Do you know which of your household plants are toxic to cats? Can you recognize the signs of chocolate toxicity in dogs? It can happen to even the best pet owners. You turn around for one second and the dog has grabbed the chocolate that was sitting on the counter, or the cat has discovered your Valentine’s Day flower bouquet you thought was safely out of the way. As a pet owner, it may be helpful (and potentially lifesaving!) to have a basic knowledge of pet toxicity and pet poison control measures.
Veterinary clinical toxicologists are concerned with the exposure assessment of many animal species to a large variety of potentially toxic chemicals. They may be involved in the investigation of animal deaths associated with toxicant exposure, and often serve as a resource for clients requesting toxicity information to be used in preventive efforts, such as clients concerned about the potential toxicity of a house plant or whether certain foods are safe for their beloved pet.
When you are suspicious of pet poisoning, it’s often a veterinary toxicologist on the other end of the call to answer your questions, assess the situation, and recommend next steps.
COMMON HOUSEHOLD PRODUCTS AND PLANTS
Unfortunately for pet owners, accidental exposure and ingestion of toxic poisons happen every day.
Did you know that many common household items and plants can be quite dangerous for pets?
Should ingestion occur, a veterinary toxicologist will begin to manage a course of action for the animal. It’s important to note that not all poisons are deadly. Some just make the animals feel poorly or ill. Almost anything can be toxic or poisonous. It is the dose that determines whether something is safe or dangerous.
The first step is referred to as decontamination, in other words, “to puke or not to puke?”. The toxicologist assesses the situation including the time frame for ingestion, the product involved, determining if charcoal is safe or necessary to give, and next steps for the pet owner.
Assessing for signs or symptoms of potential exposure or ingestion is also a critical piece to problem-solving the course of action taken. Signs of poisoning in pets can range based on the underlying poison. Recognizing potential signs and acting quickly will improve the outcome. Some common signs and symptoms of poisoning generally include:
||Halitosis (“uremic” breath)
||Coughing of blood
||Jaundice/yellow discoloration to the gums
||Weakness or collapse
||A racing heart rate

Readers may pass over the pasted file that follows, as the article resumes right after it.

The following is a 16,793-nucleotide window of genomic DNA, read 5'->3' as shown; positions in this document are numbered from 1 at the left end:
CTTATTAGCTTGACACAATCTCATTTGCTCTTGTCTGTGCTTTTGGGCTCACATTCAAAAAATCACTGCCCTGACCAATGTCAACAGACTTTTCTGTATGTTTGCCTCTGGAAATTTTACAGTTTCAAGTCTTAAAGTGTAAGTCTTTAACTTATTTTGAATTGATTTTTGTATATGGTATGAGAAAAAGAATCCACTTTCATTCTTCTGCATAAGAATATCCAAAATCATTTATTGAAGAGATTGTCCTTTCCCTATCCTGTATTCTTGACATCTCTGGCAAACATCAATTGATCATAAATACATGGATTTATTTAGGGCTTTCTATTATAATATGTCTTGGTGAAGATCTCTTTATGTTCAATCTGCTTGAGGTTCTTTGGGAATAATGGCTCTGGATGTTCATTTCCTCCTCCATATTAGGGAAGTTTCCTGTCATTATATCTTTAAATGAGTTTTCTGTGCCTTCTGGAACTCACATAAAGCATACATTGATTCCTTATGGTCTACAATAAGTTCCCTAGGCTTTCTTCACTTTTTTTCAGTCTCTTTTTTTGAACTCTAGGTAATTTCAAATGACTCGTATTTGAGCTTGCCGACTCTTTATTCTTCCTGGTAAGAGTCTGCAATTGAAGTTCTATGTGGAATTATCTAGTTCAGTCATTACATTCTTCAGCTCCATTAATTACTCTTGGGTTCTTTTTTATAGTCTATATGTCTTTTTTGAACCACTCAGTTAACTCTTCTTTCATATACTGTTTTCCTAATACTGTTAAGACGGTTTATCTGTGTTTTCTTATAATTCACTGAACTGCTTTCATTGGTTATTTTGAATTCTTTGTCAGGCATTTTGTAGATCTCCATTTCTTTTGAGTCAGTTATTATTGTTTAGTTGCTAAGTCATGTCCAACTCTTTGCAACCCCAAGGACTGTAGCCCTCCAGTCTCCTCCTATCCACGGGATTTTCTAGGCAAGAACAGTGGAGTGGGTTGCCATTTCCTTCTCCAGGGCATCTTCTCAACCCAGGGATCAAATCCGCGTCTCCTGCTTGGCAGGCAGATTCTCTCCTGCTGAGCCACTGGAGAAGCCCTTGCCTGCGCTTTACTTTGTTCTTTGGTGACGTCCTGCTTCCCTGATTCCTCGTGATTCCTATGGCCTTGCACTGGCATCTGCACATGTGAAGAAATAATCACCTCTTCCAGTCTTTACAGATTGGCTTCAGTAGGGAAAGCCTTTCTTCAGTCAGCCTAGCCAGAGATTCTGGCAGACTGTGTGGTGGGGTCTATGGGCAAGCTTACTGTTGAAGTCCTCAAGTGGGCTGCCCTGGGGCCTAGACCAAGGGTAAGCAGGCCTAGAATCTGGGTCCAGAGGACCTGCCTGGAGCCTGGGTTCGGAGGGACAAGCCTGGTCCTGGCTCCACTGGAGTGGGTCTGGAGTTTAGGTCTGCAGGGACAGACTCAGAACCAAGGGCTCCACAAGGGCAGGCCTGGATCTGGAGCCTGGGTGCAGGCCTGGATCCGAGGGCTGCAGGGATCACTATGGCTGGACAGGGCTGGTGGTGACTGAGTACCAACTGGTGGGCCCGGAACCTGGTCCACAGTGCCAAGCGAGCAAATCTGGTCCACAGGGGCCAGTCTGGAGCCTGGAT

||Excessive thirst or urination
||Weakness or lethargy
||Absence or decreased urination
||Black-tarry stool (melena)
If your pet has potentially gotten into something toxic, don’t go searching around the internet for potentially misleading and harmful information. Instead, there are 2 very credible sources you should contact. The Animal Poison Control Center is operated by the American Society for the Prevention of Cruelty to Animals. Comprised of expert toxicologists and professional veterinarians, it is staffed 24/7 to respond to emergency questions regarding potential poisons. The Pet Poison Hotline is also available 24/7. Services are available throughout the U.S., Canada, and the Caribbean for pet owners and veterinary professionals who may need assistance with treating a potentially poisoned pet. Both services charge a monetary fee.
PET POISON PREVENTION
Accidents happen. Being prepared and early action can help you protect your pet and increases its chance of survival.
- Keep emergency contact information readily accessible including your veterinarian’s phone number and directions to your local 24-hour emergency veterinary hospital.
- Talk to your veterinarian to determine the best plan for you and your pet.
- Prepare a pet first aid kit with any supplies you may need. Both the Animal Poison Control Center and the Pet Poison Hotline offer recommendations for what supplies to include.
- Familiarize yourself with pet poisons and keep them out of reach of your pets. If you believe your pet has ingested a poison, do not wait for signs to develop — seek help immediately.
Simple changes can reduce pet exposure, including vacuuming frequently and keeping potentially harmful substances such as medications in a safe place. Keep all potentially toxic substances, plants, flowers, and foods well out of reach of your pet.
Interested in learning more about Pet Toxicology & Pet Poison Control? Watch Ross Vet’s recent Pet Toxicology and Poison Control webinar with alumna Dr. Michelle Carlino ’14.
See our list of virtual events and livestreams coming soon. Each one is hosted live, so you’ll get the opportunity to have your questions answered by our hosts in real-time. Secure your spot today!
CAREER PATHWAY-VETERINARY TOXICOLOGY
Interested in a career as a Veterinarian who specializes in Toxicology? A strong background knowledge in chemistry and biochemistry, and a knack for problem-solving may be helpful. In addition to earning your veterinary doctor degree, there is usually an additional three years of specialty training. This may include a three-year residency program in Toxicology before passing the American Board of Toxicology (ABT) or American Board of Veterinary Toxicology (ABVT) certification exams.
Pursue your passion for veterinary medicine and toxicology. Learn more about a Doctor of Veterinary Medicine degree today.